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The Evolution of Immigration

1870-2018
A megaphone (noun): a large funnel-shaped
device for amplifying and directing the voice.
A voice that only now has begun to be heard.
For my art/history project I decided to paint
many significant figures onto a megaphone,
each one symbolizing an important ideas that
would have shaped immigration throughout
the years.

This image, a voting badge, is what you would


have received if you would have voted. Voting in
American history has been a topic that has been
changed and added to throughout American
history. Women and African-Americans now
have the right to vote. Voting is one of the ways
Americans can exercise their voice, their power,
their choice. For example in the 2017
presidential election Immigration was one of the
topics that people were using their voices to
vote on.

The Capitol building of America is where all the


magic happens. The decisions that impacted
and still are impacting the lives of many
immigrants were made within those walls. This
building is a significant figure of the
government’s presence within the evolution of
immigration and where they plan to head with
the topic.
This image symbolizes a train ticket, which is a
reference to modern day. Many immigrants
hopped onto moving trains to get to their
destinations. The phrase "El Norte” refers to
what Immigrants call America and translates to
“the north.” It also references a saying which
many know America as, “the place where
dreams come true.” The dates seen in the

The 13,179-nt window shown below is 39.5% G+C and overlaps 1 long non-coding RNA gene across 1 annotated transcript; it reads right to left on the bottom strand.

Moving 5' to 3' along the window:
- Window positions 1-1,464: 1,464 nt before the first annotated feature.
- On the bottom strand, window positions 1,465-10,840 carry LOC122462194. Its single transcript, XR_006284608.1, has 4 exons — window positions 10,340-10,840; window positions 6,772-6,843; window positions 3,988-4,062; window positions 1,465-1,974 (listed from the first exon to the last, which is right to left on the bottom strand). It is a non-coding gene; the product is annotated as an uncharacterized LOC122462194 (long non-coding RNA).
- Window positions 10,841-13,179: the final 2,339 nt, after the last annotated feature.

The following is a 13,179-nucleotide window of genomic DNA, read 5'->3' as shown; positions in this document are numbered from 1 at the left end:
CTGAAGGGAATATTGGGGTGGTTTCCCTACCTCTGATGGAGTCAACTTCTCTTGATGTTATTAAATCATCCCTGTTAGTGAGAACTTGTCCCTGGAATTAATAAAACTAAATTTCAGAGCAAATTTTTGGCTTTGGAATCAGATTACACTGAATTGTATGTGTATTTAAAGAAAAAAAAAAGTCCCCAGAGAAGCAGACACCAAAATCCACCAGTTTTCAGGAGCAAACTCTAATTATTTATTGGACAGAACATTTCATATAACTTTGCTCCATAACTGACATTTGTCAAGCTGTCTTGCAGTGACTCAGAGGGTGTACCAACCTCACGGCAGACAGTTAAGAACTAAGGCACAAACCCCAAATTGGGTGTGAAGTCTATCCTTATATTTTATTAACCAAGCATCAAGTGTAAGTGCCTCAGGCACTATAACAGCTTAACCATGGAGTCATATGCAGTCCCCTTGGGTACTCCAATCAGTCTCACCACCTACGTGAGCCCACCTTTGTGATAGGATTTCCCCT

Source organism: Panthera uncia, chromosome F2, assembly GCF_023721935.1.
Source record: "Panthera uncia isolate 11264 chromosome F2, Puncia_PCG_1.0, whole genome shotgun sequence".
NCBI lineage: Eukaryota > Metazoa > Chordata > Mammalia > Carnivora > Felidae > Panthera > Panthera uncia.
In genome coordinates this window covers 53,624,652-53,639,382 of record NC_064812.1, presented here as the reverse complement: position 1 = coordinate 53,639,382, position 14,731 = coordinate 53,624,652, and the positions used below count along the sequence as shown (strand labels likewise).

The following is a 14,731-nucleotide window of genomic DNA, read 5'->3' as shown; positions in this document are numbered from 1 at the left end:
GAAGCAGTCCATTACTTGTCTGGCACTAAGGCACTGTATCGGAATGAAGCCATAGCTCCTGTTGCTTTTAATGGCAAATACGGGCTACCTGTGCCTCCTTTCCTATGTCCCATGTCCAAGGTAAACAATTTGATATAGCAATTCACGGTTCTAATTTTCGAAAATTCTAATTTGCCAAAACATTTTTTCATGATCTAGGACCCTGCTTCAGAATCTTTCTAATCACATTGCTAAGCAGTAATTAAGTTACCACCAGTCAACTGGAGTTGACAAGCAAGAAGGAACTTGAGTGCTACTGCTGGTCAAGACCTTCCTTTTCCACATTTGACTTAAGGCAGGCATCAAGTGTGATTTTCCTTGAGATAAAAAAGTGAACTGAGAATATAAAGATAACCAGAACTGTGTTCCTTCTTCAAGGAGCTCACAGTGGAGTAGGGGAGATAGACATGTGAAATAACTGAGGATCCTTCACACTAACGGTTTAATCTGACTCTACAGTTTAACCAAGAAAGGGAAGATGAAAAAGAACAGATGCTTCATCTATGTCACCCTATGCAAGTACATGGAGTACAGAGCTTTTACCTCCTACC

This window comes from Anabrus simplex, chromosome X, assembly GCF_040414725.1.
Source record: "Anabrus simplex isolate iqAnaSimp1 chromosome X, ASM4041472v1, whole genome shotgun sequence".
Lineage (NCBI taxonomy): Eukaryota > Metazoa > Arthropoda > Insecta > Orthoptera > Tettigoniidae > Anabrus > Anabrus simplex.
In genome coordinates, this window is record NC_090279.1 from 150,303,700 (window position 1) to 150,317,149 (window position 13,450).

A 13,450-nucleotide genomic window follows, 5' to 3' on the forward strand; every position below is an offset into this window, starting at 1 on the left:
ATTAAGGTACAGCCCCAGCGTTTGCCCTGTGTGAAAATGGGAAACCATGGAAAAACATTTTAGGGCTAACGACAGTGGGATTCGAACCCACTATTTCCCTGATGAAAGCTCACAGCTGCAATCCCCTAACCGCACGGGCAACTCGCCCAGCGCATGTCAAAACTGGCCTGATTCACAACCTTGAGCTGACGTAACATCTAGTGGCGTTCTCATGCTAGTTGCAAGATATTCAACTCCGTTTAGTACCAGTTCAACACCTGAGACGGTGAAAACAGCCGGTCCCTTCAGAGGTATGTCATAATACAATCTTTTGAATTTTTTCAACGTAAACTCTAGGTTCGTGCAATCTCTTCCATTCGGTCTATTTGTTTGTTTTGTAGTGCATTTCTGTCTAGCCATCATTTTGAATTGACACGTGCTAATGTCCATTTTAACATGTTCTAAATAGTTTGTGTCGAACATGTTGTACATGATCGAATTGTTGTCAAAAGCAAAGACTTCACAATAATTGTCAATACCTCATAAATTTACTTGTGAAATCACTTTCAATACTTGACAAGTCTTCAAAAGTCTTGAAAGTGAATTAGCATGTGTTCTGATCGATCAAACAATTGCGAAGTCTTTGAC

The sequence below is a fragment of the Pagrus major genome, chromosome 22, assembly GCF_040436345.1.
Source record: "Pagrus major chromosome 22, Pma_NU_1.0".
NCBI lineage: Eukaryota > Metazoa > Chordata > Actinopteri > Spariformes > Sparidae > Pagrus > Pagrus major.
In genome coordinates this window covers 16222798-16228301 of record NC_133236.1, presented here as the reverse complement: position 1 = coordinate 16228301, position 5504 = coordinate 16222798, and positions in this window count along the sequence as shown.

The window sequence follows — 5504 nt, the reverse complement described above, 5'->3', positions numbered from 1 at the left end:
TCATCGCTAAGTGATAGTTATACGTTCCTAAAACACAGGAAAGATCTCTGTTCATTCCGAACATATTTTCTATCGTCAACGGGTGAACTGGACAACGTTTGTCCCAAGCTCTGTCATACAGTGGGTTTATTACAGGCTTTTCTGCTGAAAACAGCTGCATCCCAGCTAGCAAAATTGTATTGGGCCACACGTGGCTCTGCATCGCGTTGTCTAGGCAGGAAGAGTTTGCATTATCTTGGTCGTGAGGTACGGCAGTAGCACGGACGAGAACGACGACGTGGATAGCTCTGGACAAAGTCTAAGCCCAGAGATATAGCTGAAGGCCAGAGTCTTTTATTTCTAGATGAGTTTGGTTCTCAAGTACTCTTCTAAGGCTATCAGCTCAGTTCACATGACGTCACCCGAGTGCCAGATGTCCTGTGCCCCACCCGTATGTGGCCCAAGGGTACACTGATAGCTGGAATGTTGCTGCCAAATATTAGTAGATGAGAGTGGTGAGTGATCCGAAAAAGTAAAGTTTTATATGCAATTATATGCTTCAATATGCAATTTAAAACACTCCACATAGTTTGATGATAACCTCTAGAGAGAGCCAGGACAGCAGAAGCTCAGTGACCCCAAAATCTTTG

corners correspond to a time in American
history:

1924- The immigration Act of 1924

1891- The immigratin Act of 1891

1954- Operation Wetback

1943- Bracero program 1943-1945


These objects stand for the accomplishments of
the DREAMERS, many who came to America at
the choice of their parents, who went into
school with big dreams and big language
barriers. You can find them today as lawyers,
doctors, teachers, and soldiers, doing
something to better America. Some are still in
school and fighting for their right to stay in the
only place they’ve ever called home.
The vineyard and grapes actually turned out to
be in the shape of a heart. The vines, the
grapes, and the vineyard all represent the
beauty in the work of immigrants. Although you
won’t find as many illegal immigrants now a day,
back then the number of immigrants were rising
fast, and you could easily find them working in
fields such as these.
The scale simply represents how the world
should be. Where love and family should be
valued more than money and rivals between
countries. People may not see what’s happening
to the world, the economy may be booming, but
at the cost of what? Families are separated, torn
away from each other without the hope of
seeing each other again. Is this the world we
want our kids growing up in?
D.A.C.A stands for Deferred Action for
Childhood Arrivals, which was established in
2012 during Obama presidency. This policy
allowed them to be able to remain and work in
America. The statue of liberty is known to
symbolize a new beginning, which is exactly
what their parents were thinking when they
made the decision to travel to America.
This image is based off of a painting called “The
Crowd”. When I first saw it I liked how the paint
dripped down its own path and would
sometimes mix with another color to form a new
color path. This reminded me of immigrants and
how they each have their stories and passions,
but are willing to help each other out even if they
don’t have much themselves. Ironically I first
found it on an anti-immigrant article. It was
painted with muted nudes, making it appear
gloomy and sad. So to honor my hispanic
background I painted it with many bright and
bold colors.
This is a portrait of Cesar Chavez a Latino
American civil rights activist. He fought for the
civil rights of the immigrant workers. He
managed this in a way that people didn’t think
was possible. He stood his ground when he told
everyone to speak out and spread the word. He
managed to be heard through his nonviolent
tactics. His phrase “si, se puede” (yes, it can be
done) became the slogan for Obama’s
presidential campaign.